Two Maryland Carey Law programs, the Legal Resource Center for Public Health Policy and the Network for Public Health Law, Eastern Region, have together secured more than $1 million in grants for Fiscal Year 2016.
“These programs are doing great work and directly help the people of Maryland and beyond,” said Dean Donald B. Tobin. “This funding will allow us to continue providing current services to the community, as well as add new ones.”
Maryland Carey Law is the Eastern Region headquarters for the Network for Public Health Law, an organization funded by the Robert Wood Johnson Foundation (RWJF) to provide legal assistance, resources, and opportunities to build connections for local, tribal, state, and federal public health officials. The Eastern Region receives $500,000 annually from RWJF and employs several Maryland Carey Law alumni.
A $75,000 grant awarded from the Centers for Disease Control and Prevention (CDC) will allow the Network to work in partnership with Change Lab Solutions and the National Alliance of State Pharmacy Associations to develop a case study of a state that modified the scopes of practice of different types of health care providers, and a toolkit to assist states that want to expand the use of collaborative practice agreements between physicians and pharmacists. A second grant from the CDC for $170,000 will assist the Network and its partner, Change Lab Solutions, with research into development and implementation of youth sports concussion laws, particularly state return-to-play laws.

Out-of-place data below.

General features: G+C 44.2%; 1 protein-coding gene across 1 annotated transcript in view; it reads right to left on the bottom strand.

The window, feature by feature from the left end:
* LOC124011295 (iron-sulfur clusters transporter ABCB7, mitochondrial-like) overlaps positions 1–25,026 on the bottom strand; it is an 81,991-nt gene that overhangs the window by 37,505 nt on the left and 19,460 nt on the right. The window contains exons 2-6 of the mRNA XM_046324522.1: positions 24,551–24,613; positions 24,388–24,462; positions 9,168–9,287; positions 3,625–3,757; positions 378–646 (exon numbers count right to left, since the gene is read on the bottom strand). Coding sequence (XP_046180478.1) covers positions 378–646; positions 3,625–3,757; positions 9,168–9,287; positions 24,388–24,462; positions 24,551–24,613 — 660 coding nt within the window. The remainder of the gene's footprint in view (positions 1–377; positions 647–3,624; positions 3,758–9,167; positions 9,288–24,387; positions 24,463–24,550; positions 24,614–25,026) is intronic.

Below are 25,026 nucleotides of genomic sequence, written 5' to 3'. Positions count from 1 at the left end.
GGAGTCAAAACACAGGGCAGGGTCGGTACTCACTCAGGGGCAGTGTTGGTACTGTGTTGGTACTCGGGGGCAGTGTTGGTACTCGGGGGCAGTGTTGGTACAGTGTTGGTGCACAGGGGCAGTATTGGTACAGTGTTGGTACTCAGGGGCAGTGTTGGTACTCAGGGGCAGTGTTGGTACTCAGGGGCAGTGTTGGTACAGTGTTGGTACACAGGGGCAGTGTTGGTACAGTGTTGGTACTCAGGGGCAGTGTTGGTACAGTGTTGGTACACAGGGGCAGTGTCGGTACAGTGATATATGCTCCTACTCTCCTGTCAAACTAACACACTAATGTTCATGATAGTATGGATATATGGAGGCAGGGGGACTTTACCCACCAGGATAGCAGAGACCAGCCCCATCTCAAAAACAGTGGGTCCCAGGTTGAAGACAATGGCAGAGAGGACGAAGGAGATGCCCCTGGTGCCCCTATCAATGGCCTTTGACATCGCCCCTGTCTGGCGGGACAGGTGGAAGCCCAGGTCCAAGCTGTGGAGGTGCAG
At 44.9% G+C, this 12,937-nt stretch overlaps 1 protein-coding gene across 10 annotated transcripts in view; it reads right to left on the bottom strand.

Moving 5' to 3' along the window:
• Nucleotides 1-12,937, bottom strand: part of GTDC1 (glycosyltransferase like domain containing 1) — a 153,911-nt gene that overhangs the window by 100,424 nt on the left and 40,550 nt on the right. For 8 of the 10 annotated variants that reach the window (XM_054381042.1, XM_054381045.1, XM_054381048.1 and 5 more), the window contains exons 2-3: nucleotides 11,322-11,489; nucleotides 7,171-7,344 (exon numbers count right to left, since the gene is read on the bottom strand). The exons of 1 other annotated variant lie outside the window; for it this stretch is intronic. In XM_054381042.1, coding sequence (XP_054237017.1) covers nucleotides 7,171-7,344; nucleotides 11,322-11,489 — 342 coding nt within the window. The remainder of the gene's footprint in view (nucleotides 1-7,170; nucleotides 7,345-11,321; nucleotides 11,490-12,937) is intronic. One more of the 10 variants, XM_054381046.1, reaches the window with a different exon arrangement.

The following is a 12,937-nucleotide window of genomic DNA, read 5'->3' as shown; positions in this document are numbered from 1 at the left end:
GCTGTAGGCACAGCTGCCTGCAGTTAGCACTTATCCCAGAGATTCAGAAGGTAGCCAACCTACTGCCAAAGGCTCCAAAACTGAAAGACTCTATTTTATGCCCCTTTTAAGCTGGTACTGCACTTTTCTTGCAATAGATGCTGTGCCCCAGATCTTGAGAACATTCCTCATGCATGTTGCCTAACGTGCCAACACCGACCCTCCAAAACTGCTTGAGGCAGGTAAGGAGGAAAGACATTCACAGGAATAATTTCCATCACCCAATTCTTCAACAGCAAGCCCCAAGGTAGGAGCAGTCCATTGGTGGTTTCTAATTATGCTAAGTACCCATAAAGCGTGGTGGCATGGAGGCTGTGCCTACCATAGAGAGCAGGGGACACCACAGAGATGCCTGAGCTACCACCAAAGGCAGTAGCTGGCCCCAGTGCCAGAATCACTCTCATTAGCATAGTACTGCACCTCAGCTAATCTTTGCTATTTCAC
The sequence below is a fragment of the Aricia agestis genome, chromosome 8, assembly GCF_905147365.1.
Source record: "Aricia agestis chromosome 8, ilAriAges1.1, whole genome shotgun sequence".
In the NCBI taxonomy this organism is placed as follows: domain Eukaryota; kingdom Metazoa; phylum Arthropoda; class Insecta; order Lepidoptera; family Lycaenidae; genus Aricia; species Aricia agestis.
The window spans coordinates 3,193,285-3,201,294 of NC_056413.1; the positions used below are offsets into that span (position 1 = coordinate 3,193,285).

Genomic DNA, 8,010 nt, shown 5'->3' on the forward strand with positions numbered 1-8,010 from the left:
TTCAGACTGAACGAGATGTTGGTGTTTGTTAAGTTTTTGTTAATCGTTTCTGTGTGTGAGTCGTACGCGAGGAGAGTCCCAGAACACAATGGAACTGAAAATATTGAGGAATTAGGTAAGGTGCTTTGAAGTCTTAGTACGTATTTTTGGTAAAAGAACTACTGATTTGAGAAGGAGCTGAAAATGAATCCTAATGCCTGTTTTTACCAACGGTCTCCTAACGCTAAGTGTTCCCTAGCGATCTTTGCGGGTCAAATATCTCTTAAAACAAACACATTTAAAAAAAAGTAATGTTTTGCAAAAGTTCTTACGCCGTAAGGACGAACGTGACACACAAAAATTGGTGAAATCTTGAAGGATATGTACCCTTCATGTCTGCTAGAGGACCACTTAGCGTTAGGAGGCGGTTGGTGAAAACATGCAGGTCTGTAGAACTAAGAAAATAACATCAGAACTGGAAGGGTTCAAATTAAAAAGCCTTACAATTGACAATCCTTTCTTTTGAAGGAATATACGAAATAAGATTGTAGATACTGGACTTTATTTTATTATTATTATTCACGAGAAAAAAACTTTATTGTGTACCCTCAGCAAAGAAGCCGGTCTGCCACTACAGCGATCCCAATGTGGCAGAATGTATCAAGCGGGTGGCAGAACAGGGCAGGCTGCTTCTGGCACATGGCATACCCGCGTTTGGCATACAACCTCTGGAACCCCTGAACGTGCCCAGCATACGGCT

The Network also has an arrangement with the Maryland Center of Excellence on Problem Gambling, housed at the University of Maryland, Baltimore’s School of Medicine, through which the Center supports 50 percent of the salary and expenses of a Fellow position, a Maryland Carey graduate. The Fellow is helping the Center understand the legal framework within which gambling policy may be developed in a manner that protects public health.
The Legal Resource Center will continue with its Tobacco Core grant that started in 2001 to provide pro bono legal technical assistance in Maryland on a range of public health issues, including tobacco and electronic smoking device regulation, injury prevention, and the reduction of hypertension and obesity. The $250,000 grant for the current fiscal year comes from the Maryland Department of Health and Mental Hygiene (DHMH).
The Center received special funding this year in response to Maryland’s failure to meet federal requirements on the sale of tobacco to minors. This work will be funded by the Center’s $150,000 Synar Amendment grant from DHMH.
Lastly, the Center will receive $30,000 from DHMH under the CDC’s Core Violence and Injury Prevention Program; DHMH receives funds from CDC and the Center is a sub-grantee, providing, since 2011, technical legal assistance and policy support to DHMH and injury prevention specialists across the state.